Here are some straws in a very strong, important wind:
- There’s a major US classical music institution — one of the most important in America — whose CEO and board chair routinely say (in private) that the performances they offer are obsolete, not suited to contemporary culture.
- There’s a top European music festival whose CEO thinks classical music has to change decisively.
- The deans of two US conservatories want to revamp their curricula, thoroughly, to bring their schools into the modern age.
I know these things either firsthand, from people directly involved, or secondhand. from people with firsthand contact. I also know that that the CEO of a top American orchestra recently said, on the record (though I don’t think this has been published yet) that the music orchestras play is marginalized in current culture.
And Peter Gelb, who runs the Met Opera, has been outspoken since the day he took the job — and also before that, when he ran the Sony Classical record label — about the need for change. Plus the League of American Orchestras, which publicly has said that change is needed.
Then all the entrepreneurship programs at music schools — mostly they sit outside the main curriculum, sometimes (though not always) very lightly staffed. But their existence, and rapid growth, shows that even schools that largely do what they’ve always done are making at least a little room for change.
So what does all this mean?
I think it means a big change is coming. It’s arresting to think that the classical music crisis has been with us for more than 20 years. That means it’s lasted longer than the Vietnam war, the war in Iraq, or the Great Depression of the 1930s. Which means it’s very serious.
[Here are ways to date the crisis. I started teaching my Juilliard course about it in 1997. In 1993, the American Symphony Orchestra League (now the League of American Orchestras) published a report called Americanizing the American Orchestra, which called for change. And since the conversations that led to the report had been going on for several years, I'm comfortable saying that the crisis — or the first awareness of it — dates from late in the 1980s. The Americanizing report seems entirely harmless now, full of things that everybody now agrees on. But it was ahead of its time. It was attacked by the then chief classical music critic of the New York Times, and the League — spooked by the attack, and with internal opponents of the report now strengthened — buried it.]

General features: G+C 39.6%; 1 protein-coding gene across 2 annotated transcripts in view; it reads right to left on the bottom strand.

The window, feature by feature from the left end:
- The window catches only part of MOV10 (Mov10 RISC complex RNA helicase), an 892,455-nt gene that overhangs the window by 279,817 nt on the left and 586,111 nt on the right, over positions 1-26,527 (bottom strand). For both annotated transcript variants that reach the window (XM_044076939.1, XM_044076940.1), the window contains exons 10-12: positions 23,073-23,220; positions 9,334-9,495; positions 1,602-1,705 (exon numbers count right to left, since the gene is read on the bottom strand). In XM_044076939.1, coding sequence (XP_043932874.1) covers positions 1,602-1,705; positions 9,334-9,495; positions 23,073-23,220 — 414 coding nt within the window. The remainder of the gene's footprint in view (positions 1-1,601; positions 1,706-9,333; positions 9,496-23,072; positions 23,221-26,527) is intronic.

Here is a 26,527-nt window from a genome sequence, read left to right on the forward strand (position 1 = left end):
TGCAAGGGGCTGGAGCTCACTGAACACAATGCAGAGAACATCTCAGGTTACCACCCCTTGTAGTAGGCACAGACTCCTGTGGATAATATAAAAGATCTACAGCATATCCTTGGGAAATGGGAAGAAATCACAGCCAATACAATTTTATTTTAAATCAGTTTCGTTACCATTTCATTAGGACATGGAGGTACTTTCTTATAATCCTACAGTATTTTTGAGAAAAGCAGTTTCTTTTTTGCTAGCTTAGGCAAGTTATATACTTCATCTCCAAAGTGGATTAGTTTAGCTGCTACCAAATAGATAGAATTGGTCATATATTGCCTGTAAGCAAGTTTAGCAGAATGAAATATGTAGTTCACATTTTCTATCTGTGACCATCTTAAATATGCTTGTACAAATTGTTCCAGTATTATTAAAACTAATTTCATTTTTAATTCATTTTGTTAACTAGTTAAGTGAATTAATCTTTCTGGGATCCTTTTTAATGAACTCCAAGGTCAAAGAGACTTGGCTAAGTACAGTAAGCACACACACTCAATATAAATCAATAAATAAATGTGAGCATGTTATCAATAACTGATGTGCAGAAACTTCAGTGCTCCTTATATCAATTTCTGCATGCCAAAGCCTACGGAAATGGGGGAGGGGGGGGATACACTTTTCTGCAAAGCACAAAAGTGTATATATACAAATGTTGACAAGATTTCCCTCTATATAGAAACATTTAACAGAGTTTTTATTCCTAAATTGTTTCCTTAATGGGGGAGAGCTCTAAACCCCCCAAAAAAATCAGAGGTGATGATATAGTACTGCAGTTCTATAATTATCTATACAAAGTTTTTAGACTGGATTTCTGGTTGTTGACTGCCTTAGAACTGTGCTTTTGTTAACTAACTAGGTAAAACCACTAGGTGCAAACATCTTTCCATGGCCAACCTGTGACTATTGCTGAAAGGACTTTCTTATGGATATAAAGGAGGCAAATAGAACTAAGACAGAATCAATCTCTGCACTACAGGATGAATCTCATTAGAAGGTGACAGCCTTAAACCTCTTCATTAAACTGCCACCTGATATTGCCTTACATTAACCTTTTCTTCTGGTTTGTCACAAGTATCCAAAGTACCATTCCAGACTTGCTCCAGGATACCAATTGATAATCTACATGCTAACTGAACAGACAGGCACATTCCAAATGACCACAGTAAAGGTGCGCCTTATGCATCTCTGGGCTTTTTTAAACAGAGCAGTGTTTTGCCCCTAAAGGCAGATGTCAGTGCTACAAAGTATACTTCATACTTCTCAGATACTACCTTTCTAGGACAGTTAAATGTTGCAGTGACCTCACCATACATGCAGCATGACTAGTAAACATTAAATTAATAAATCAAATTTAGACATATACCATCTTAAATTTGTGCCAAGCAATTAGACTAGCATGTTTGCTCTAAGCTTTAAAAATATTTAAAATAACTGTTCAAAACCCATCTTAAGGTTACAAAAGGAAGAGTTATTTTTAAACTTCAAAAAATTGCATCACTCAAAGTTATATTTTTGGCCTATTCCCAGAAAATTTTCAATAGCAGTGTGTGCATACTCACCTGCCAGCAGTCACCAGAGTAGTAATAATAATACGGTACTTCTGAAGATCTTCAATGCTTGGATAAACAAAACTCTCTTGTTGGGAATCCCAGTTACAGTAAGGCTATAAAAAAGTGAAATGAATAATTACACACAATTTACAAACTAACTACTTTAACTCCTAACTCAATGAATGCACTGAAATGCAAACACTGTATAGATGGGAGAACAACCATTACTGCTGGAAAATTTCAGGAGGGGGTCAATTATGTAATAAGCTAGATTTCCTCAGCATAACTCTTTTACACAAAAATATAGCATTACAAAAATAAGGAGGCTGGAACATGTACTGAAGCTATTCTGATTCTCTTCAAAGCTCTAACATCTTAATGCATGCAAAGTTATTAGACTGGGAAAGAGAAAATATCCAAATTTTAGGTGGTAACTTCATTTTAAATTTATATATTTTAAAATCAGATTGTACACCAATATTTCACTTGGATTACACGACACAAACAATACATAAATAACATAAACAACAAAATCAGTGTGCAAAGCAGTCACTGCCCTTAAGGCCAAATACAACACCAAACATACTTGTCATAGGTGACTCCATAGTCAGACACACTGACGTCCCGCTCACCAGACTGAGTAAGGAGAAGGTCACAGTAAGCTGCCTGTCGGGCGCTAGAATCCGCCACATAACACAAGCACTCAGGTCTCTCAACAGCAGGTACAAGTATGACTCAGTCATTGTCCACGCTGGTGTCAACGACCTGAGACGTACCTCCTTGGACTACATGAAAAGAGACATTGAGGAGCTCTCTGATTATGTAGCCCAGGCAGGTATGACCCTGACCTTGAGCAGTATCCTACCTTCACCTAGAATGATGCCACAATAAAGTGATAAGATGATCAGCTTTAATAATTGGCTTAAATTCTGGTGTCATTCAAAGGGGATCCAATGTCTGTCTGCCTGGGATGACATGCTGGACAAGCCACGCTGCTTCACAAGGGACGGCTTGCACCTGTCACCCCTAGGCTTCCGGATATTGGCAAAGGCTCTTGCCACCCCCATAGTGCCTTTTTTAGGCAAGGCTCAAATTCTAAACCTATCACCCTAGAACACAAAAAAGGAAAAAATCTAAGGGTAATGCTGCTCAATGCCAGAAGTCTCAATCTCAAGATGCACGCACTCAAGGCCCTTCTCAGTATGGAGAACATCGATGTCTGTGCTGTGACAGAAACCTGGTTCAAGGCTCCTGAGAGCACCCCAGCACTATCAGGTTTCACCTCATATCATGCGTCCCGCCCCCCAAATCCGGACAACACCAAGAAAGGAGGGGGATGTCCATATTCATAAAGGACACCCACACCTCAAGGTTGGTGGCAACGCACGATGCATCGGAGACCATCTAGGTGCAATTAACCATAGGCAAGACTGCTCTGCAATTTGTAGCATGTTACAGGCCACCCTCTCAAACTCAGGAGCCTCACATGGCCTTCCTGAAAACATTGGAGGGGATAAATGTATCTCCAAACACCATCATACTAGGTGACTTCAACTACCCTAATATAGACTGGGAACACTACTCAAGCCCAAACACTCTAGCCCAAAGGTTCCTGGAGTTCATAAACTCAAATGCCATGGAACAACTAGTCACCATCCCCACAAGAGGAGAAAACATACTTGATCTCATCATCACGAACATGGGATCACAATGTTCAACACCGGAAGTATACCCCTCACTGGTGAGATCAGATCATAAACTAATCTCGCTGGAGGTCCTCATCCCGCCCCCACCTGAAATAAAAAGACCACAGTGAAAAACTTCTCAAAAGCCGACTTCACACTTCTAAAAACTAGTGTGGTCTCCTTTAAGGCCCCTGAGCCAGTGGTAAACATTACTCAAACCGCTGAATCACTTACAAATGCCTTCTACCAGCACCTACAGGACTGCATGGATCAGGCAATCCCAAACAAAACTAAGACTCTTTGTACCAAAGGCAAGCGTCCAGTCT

Of course the crisis gets debated. It’s still possible to find people — like Bruce Ridge, the chairman of ICSOM, one of the musicians’ unions — who say in public that the crisis isn’t real.
But those debates, I’m now convinced, are quickly getting pointless. That the crisis is real — and severe — is plain to most of us. It’s also clear that change is sweeping through the field, though most of it, as I’ve said before, has never been catalogued, so most of us don’t know how much of it there is. (For a quick introduction, you can read a list of changes in classical music that I prepared for my Juilliard course.)
But now comes something else — a thoroughgoing consciousness of crisis and the need for change from people in top positions at leading (and so far orthodox) classical music institutions. They don’t talk about this publicly. They may not — yet — have formulated plans for making changes. But they’re convinced the old game is over, and that change must come.
If I’ve run into four examples of this in the last couple of months, without looking for them, without working my contacts or surveying the field, how many more must there be? I’m going to guess — and I think I’m right — that classical music is honeycombed with people, ranging from students to CEOs of top institutions — who think it’s time for change. But many, maybe most of them haven’t yet gone public. So what you see, if you look around the field, is the old ways still persisting, and changes still coming at us from what looks like the outside.
I think that’s going to tip. I’ll rashly guess that, sooner than we think, change (even drastic change) will be the norm, and the people doing things the old ways will look like a minority. All it takes is for the people who say in private that change is needed to go public, in a major way.
And why won’t they? As they know better than anyone, the survival of their institutions is at stake. So let’s look at the first of my bullet points above, the major US classical music institution whose CEO and board chair think that what the institution does is obsolete. The previous CEO used to say, in my hearing, “We have to do something.” Without, God bless him, saying why, or what should be done. His successor now says he’s selling a product from a long-dead age.
What’s next? Unless the crisis, by a miracle, just disappears, the costs and risks of not changing will swamp the costs and risks of change. And so this man’s next step will be some form of public acknowledgment of what he says in private (maybe not as strong, but surely unmistakable). Combined with what you have to have, if you say that things are badly wrong, a thoroughgoing program for change.
This is the tipping point that I see coming. For classical music’s sake, I hope it comes quickly.